Ask LH: Should I Choose A Raise Or A Bonus?

Dear Lifehacker, Today my manager told me that, rather than paying me a bonus each quarter, she would prefer to incorporate that bonus into my base salary. I fear this puts me in a bad position for negotiating a salary increase this year. Am I better off asking to keep the bonus and then negotiating a pay increase or should I accept their offer of incorporating the bonus into my base salary? Thanks, Salary Shopper

Money picture from Shutterstock

Dear SS,

Oh, poor diddums! If only we all had dilemmas like this. Kidding aside, I do see how this could create a conundrum -- on the one hand, incorporating the bonus into your base salary is a great way to ensure you receive it. On the other hand, it creates the illusion of a pay rise that didn't actually happen.

Personally, I'd be inclined to take the salary increase anyway. A bonus is something that can be withdrawn from the table, or the circumstances in which it is offered may change. Conversely, it's much harder to involuntary downgrade an employee's salary regardless of how the business is doing. Even if you failed miserably to meet your targets, the money will still show up in your bank account (until you get fired, that is).

Also, there's no reason to assume that you'll be in a better position to negotiate a pay rise by refusing the change now. If anything, your uncooperative stance might actually hurt your chances -- presumably your manager wants a more predictable budget, so she probably wont appreciate your refusal to play ball. Toeing the company line tends to be a better career move than rallying against it.

During your next performance review, be sure to remind upper management about the bonus situation at the beginning of negotiations. You might still miss out on a pay rise, but at least they can't argue that you already got one.

On a final note, it might be worth siphoning your extra salary into a separate bank account as opposed to treating it like part of your pay cheque; that way you'll still have a chunk of 'bonus' cash available at the end of each quarter.

Cheers Lifehacker

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Comments

    Just miss your targets this year and negotiate the Bonus back next year..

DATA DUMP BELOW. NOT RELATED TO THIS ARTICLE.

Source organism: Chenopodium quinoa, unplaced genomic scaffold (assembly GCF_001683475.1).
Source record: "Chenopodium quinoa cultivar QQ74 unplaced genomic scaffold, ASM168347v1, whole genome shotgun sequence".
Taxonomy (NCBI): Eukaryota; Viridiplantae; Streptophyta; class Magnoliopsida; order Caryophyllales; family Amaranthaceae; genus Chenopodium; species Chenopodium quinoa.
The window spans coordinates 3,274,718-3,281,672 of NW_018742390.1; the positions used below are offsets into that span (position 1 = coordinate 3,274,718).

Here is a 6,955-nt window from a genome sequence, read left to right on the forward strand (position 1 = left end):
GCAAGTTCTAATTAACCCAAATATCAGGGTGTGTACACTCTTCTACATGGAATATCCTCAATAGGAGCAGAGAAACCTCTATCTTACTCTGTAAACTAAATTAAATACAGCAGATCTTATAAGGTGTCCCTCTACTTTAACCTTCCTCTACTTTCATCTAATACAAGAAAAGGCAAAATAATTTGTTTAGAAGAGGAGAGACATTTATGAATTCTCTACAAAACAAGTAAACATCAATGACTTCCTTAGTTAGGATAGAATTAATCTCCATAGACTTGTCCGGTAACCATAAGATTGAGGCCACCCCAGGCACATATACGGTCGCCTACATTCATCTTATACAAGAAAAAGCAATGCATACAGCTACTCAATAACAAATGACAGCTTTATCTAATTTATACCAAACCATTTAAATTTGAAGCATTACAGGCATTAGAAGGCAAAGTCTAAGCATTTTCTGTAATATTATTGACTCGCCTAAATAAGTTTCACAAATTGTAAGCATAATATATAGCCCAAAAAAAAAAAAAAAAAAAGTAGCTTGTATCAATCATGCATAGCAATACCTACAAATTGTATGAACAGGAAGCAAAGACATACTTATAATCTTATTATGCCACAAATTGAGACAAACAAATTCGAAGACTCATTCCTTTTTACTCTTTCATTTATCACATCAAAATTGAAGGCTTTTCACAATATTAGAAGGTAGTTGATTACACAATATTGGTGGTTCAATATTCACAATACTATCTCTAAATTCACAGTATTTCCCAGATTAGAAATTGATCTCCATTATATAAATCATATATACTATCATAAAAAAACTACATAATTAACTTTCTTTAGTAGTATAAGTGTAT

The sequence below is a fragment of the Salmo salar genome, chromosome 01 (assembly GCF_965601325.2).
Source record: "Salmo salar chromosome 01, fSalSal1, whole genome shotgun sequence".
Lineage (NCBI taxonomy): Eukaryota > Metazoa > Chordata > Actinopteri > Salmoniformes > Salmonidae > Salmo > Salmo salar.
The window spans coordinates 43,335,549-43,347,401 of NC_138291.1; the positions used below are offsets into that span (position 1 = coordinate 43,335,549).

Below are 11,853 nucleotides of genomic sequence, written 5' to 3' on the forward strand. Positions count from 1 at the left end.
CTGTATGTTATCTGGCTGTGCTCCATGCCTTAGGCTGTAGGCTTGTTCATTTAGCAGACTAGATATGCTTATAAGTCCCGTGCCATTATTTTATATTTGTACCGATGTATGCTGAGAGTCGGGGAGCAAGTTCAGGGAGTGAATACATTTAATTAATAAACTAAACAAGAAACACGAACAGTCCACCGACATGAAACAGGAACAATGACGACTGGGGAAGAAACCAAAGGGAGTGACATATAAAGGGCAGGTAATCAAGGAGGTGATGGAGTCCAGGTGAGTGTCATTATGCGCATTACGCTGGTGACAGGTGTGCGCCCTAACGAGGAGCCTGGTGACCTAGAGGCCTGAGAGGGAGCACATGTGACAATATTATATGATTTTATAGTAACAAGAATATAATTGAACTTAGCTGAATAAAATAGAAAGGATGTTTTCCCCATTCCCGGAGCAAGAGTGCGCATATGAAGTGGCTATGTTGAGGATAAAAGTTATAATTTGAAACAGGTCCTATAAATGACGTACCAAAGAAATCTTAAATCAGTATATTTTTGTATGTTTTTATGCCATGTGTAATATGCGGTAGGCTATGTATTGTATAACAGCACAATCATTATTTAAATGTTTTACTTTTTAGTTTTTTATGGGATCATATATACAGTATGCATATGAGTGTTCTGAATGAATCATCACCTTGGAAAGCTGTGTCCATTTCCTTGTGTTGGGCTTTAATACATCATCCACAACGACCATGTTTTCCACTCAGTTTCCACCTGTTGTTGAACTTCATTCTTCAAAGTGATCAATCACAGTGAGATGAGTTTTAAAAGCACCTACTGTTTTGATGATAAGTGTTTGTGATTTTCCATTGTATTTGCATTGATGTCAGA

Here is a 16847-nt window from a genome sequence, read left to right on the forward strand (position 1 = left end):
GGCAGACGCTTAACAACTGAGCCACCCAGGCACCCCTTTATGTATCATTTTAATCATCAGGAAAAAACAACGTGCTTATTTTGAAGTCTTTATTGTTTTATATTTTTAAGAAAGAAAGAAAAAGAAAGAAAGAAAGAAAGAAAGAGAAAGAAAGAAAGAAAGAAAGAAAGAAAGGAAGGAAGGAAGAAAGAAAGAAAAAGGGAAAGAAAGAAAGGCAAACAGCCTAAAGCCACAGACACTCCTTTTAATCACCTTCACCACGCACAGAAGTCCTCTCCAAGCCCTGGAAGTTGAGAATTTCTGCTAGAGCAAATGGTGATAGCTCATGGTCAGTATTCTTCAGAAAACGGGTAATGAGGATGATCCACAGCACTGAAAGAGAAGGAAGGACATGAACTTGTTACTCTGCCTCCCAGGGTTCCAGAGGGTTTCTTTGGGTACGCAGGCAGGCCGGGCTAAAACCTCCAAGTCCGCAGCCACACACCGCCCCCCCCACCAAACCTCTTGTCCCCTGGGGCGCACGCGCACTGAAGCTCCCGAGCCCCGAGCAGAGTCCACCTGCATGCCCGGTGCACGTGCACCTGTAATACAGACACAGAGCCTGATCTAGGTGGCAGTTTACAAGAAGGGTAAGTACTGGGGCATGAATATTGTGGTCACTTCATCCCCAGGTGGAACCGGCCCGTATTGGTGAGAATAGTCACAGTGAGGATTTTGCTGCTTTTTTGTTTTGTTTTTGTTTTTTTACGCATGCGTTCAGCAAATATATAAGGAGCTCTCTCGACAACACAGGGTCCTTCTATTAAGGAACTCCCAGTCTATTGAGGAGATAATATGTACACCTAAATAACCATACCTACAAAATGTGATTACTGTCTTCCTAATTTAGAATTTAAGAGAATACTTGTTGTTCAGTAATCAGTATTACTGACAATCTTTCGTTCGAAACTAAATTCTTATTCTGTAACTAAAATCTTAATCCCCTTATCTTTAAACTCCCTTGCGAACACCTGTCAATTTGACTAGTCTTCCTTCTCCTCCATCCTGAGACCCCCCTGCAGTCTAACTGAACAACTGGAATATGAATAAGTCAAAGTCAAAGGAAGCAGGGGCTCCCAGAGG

It's my understanding that it's illegal to decrease employees' pay without their consent - that means if the bonus is incorporated into your salary, you have it until you otherwise choose to relieve yourself of it. That means a bonus every year, locked in. It also means any further percentage increases are on your new higher rate - this may or may not be relevant depending on your employer, but if they do regular fixed percentage increases (like CPI), then you benefit.

    Having the opportunity to negotiate a pay increase does not mean you'll get one. And even if you have your bonus incorporated into your base salary, there's nothing stopping you negotiating a further increase.

    At the end of the day, your employer will either give you more money, or they will not. How they choose to do it is irrelevant to them - it's still the same money.

    I love how it is assumed that you get to re-negotiate your salary at performance review time. A few years ago I had cause to negotiate mine and HR tried to tell me that it was always done at performance review time and when I asked them what the mechanism for enacting that review they had nothing to say.

    I've found the only way I could get a raise that matched my actual rise in skill level and responsibilities was to do it outside of the normal 'process'.

    Personally I'd take the salary increase for the same reasons mentioned above - just be sure that they clearly document that it would not affect any future salary reviews or 'CPI increments'.

    Why not try an open and honest approach, "Can I meet you half way? I would like to negotiate a pay rise in 6 months and was aiming for a 3% increase. Since we're negotiating sooner, can we incorporate a 2% rise?"

    How about this one LH:

    When is best time to ask for a raise? All companies I've worked for have appraisals/performance reviews but none of them factor in any talk of pay whatsoever...it's more to do with your business/development goals (never found any value in them at all and have acquired a vile distaste for the whole process). The whole feedback without reward thing I find quite meaningless.

    My boss(es) who I also do the performance reviews with almost never has a significant input into pay increases and always come from higher ups who you have little interaction with on a day-to-day basis. The whole "pay increase" thing is also quite impersonal, its a letter (or this year an email to cut costs!) handed out to you that's decided upon by the powers that be.

    Is this normal for most people?

    Although saying that, I would have zero chance at getting a pay-rise at my current company....last 2 years without a pay increase company wide (so they say, they gave me a minor 3/4% increase last year) - which is a shame since as I believe I'm significantly underpaid as an electrical engineer.

    I didn't read the article, or your answer. I don't have to. No one should have to, because--

    the GOLDEN RULE regarding any question of, "Should I take the money now, or later?" is always

    TAKE THE MONEY NOW, STUPID!

    Raise your base salary! That way you get more super, more leave loading, and when you quit/are fired your leave hours are worth more.

    Taking a payrise assumes that you will still be around in 12 months to receive the benefit of it. If you take a bonus, that's cash in hand up front. If you take a pay rise and get the sack in 3 months or decide to change employers then you lose out.

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